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The Weekend Neos Kosmos : 27 August 2016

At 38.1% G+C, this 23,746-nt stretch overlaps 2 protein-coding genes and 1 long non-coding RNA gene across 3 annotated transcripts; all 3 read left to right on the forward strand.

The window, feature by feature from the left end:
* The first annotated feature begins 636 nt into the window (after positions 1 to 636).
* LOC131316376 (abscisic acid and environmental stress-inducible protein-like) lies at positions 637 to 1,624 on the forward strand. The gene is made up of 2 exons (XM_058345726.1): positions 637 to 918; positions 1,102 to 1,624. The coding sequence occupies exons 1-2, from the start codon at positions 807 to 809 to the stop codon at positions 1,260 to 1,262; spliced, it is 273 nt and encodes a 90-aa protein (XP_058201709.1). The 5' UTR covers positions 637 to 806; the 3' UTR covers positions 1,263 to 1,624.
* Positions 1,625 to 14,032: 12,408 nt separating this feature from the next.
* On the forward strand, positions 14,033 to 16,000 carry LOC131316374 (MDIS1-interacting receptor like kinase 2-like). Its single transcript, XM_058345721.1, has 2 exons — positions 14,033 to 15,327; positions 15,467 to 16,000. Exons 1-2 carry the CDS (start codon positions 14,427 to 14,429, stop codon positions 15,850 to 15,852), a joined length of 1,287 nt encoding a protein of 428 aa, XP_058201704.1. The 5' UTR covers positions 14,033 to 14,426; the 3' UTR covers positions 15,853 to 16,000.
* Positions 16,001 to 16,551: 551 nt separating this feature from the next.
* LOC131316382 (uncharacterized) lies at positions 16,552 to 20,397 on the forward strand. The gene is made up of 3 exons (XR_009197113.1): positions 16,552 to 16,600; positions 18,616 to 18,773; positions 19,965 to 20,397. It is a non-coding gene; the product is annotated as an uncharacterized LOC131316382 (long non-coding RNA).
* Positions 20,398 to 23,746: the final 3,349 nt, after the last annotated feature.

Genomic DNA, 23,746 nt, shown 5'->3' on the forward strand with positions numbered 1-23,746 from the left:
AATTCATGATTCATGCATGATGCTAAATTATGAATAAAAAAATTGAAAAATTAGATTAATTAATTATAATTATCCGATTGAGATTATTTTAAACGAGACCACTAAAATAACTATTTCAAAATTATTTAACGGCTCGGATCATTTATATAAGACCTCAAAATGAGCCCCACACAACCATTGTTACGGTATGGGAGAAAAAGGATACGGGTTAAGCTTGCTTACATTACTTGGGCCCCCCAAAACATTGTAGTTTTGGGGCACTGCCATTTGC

28 THE WEEKEND NEOS KOSMOS | SATURDAY 27 AUGUST 2016 SPORT GEORGE STOGIANNOU Former Socceroo Lazaridis appointed to Football Development Committee Former Socceroo Stan Lazaridis is only too happy to give something back to the sport which has given him some of the happiest moments of his professional life. To this end, he hopes to put his knowledge and experience as a professional footballer at the service of the FFA for the benefit of the game in this country. Last week the FFA announced the appointment of Lazaridis, together with former Matilda Kim Schaefer and former AIS head coach Ron Smith, to the Football Development Committee (FDC), an FFA board subcommittee set up to provide advice to the FFA board, particularly in relation to technical skills and football development at all levels. Following the announcement, Lazaridis spoke to Neos Kosmos about the appointment. "I'm really happy to be involved; I'm very passionate, I love Australia. I loved playing for Australia. It was the best time of my life; I hope Ican come back now to contribute something as well," he said. Lazaridis, who says he speaks as he played the game - from the heart - added: "I guess my role is giving knowledge and expertise from a player's point of view. You have people on the board who are so brilliant in their own fields, but they don't understand how it is to be a player and how people are thinking. This is all about just trying to make us better as a team." Lazaridis' talent as a pacey left sided winger and defender earned him 60 Socceroo caps, including selection for the 2006 World Cup finals squad, which was part of the so-called Golden Generation, as well as over 250 games for Birmingham City and West Ham United in the Premier League and Championship. On the question of development of younger players, he said he believes the game here still faces some challenges, particularly in developing exceptionally talented players. Stan Lazaridis in 2001, taking on Uruguay No. 2 Washington Tais at the World Cup qualifier. PHOTO: AAP VIA AP/JULIAN SMITH. "I think Ange (Postecoglou) is doing a wonderful job for us. He's not afraid to give the young guys a go and train them up. He's developing a system that all the young players are playing. DIGITAL.NEOSKOSMOS.COM ISSN 1321-1676 9 771321 167062 "It's also what's happening lower down. Where's our future? How are we going to get the next Tim Cahills and Harry Kewells? We're competing with other codes. What do we have to do to try and make all this happen. "Then you look overseas and say, well, what are they doing over there? Why is it Japan is continually growing? What are they doing that we're not doing? You go to Holland or Germany or parts of Africa. They're plucking kids out at nine, 10 years old and they're developing them and they become superstars. I guess from our point of view, we've got to look at how we can do something similar." But he does agree that the ALeague and becoming part of the Asian Football Confederation has given Australian players more opportunities to develop their professional careers. "A lot of the players who played in the A-League, once they get their exposure, they end up playing in Asia, the natural route for a lot of our boys as opposed to when it was me and the Vidmars and all these guys, when there was never Asia around as an option," he said. In Lazaridis' day, players were forced to look to some of the minor European Leagues for a way to break into professional football overseas. "But those days have changed," the player observes, "because we're in Asia and then from there, players are doing really well and being signed at the big clubs, whether it's Holland, Italy or England." However, Lazaridis believes that despite the continued growth of the A-League, the lure of an overseas career for aspiring young players will continue to draw the best young talent overseas. "The players are always going to be thinking 'I can be better by playing in a higher and better league'. You never want to die wondering. You want to say, 'you know, I wanted to play for Barcelona. So if I can play for Barcelona or Man United, why not?' So a player has got to push himself as high as they can," he says, adding that the potentially greater financial rewards to be gained by playing overseas is another pull factor, while the A-League has to have financial restrictions to be financially sustainable. Kokkinakis’ grand slam season a write-off Thanasi Kokkinakis has officially been ruled out of the US Open, due to commence on Monday, after suffering an injury in training. The South Australian pulled a pectoral muscle, which will see the 20-yearold miss out on the tournament, and possibly next month's Davis Cup in Sydney, reports the ABC. "It's just bad luck," said his agent, Rick Montz of CAA. "It's worse than a strain, so it's going to take a couple of weeks, probably, of not hitting, for that to heal." According to reports, the injury is not believed to be related to his previous shoulder injury or back issues of his teenage years. But having already missed out on the first three majors of the season, this latest blow could very well render the young player's grand slam season a complete write-off. Since losing his last match at the Rio Olympics against Portugal's Gastao Elias, over the last 12 months Kokkinakis' ranking has slipped from 69th to number 841.
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